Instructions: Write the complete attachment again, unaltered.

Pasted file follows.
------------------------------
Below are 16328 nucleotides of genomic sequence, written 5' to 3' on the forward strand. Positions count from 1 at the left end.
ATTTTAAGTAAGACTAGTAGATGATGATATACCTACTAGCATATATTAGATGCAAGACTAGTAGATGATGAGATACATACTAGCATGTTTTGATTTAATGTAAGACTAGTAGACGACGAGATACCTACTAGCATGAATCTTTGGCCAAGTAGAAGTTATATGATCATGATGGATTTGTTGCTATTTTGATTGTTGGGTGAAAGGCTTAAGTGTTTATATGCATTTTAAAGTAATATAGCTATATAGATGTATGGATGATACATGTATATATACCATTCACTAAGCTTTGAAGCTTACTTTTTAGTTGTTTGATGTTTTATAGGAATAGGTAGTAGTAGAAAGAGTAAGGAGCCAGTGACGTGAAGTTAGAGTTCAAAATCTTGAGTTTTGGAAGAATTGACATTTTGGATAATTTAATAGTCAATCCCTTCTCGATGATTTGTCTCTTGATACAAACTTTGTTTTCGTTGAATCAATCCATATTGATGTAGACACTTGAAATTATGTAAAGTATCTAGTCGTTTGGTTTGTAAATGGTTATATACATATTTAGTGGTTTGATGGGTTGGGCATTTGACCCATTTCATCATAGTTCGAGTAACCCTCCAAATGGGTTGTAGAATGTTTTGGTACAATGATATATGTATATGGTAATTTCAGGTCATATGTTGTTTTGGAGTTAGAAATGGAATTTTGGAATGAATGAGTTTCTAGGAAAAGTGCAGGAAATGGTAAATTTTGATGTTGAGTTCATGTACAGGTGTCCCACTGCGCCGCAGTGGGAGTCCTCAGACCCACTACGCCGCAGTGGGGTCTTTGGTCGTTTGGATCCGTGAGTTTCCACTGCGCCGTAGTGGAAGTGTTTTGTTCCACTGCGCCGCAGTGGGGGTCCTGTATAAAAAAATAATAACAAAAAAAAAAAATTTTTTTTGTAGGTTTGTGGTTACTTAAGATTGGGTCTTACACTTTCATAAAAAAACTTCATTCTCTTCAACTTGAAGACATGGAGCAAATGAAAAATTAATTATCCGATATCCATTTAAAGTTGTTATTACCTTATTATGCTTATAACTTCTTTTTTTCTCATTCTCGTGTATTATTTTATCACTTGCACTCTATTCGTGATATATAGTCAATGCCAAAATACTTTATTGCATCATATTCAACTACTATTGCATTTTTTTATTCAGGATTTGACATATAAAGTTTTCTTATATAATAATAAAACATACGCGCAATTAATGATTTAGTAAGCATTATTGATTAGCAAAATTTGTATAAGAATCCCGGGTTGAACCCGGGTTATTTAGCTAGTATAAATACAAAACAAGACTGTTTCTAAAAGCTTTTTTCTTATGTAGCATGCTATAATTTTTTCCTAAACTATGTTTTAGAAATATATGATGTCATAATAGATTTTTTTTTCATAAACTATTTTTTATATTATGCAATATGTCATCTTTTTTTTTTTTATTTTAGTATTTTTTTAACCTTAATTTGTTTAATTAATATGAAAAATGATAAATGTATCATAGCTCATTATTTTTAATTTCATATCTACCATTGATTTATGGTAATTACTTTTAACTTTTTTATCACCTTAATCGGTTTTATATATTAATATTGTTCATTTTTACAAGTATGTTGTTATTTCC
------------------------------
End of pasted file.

Below are 16328 nucleotides of genomic sequence, written 5' to 3' on the forward strand. Positions count from 1 at the left end.
ATTTTAAGTAAGACTAGTAGATGATGATATACCTACTAGCATATATTAGATGCAAGACTAGTAGATGATGAGATACATACTAGCATGTTTTGATTTAATGTAAGACTAGTAGACGACGAGATACCTACTAGCATGAATCTTTGGCCAAGTAGAAGTTATATGATCATGATGGATTTGTTGCTATTTTGATTGTTGGGTGAAAGGCTTAAGTGTTTATATGCATTTTAAAGTAATATAGCTATATAGATGTATGGATGATACATGTATATATACCATTCACTAAGCTTTGAAGCTTACTTTTTAGTTGTTTGATGTTTTATAGGAATAGGTAGTAGTAGAAAGAGTAAGGAGCCAGTGACGTGAAGTTAGAGTTCAAAATCTTGAGTTTTGGAAGAATTGACATTTTGGATAATTTAATAGTCAATCCCTTCTCGATGATTTGTCTCTTGATACAAACTTTGTTTTCGTTGAATCAATCCATATTGATGTAGACACTTGAAATTATGTAAAGTATCTAGTCGTTTGGTTTGTAAATGGTTATATACATATTTAGTGGTTTGATGGGTTGGGCATTTGACCCATTTCATCATAGTTCGAGTAACCCTCCAAATGGGTTGTAGAATGTTTTGGTACAATGATATATGTATATGGTAATTTCAGGTCATATGTTGTTTTGGAGTTAGAAATGGAATTTTGGAATGAATGAGTTTCTAGGAAAAGTGCAGGAAATGGTAAATTTTGATGTTGAGTTCATGTACAGGTGTCCCACTGCGCCGCAGTGGGAGTCCTCAGACCCACTACGCCGCAGTGGGGTCTTTGGTCGTTTGGATCCGTGAGTTTCCACTGCGCCGTAGTGGAAGTGTTTTGTTCCACTGCGCCGCAGTGGGGGTCCTGTATAAAAAAATAATAACAAAAAAAAAAAATTTTTTTTGTAGGTTTGTGGTTACTTAAGATTGGGTCTTACACTTTCATAAAAAAACTTCATTCTCTTCAACTTGAAGACATGGAGCAAATGAAAAATTAATTATCCGATATCCATTTAAAGTTGTTATTACCTTATTATGCTTATAACTTCTTTTTTTCTCATTCTCGTGTATTATTTTATCACTTGCACTCTATTCGTGATATATAGTCAATGCCAAAATACTTTATTGCATCATATTCAACTACTATTGCATTTTTTTATTCAGGATTTGACATATAAAGTTTTCTTATATAATAATAAAACATACGCGCAATTAATGATTTAGTAAGCATTATTGATTAGCAAAATTTGTATAAGAATCCCGGGTTGAACCCGGGTTATTTAGCTAGTATAAATACAAAACAAGACTGTTTCTAAAAGCTTTTTTCTTATGTAGCATGCTATAATTTTTTCCTAAACTATGTTTTAGAAATATATGATGTCATAATAGATTTTTTTTTCATAAACTATTTTTTATATTATGCAATATGTCATCTTTTTTTTTTTTATTTTAGTATTTTTTTAACCTTAATTTGTTTAATTAATATGAAAAATGATAAATGTATCATAGCTCATTATTTTTAATTTCATATCTACCATTGATTTATGGTAATTACTTTTAACTTTTTTATCACCTTAATCGGTTTTATATATTAATATTGTTCATTTTTACAAGTATGTTGTTATTTCC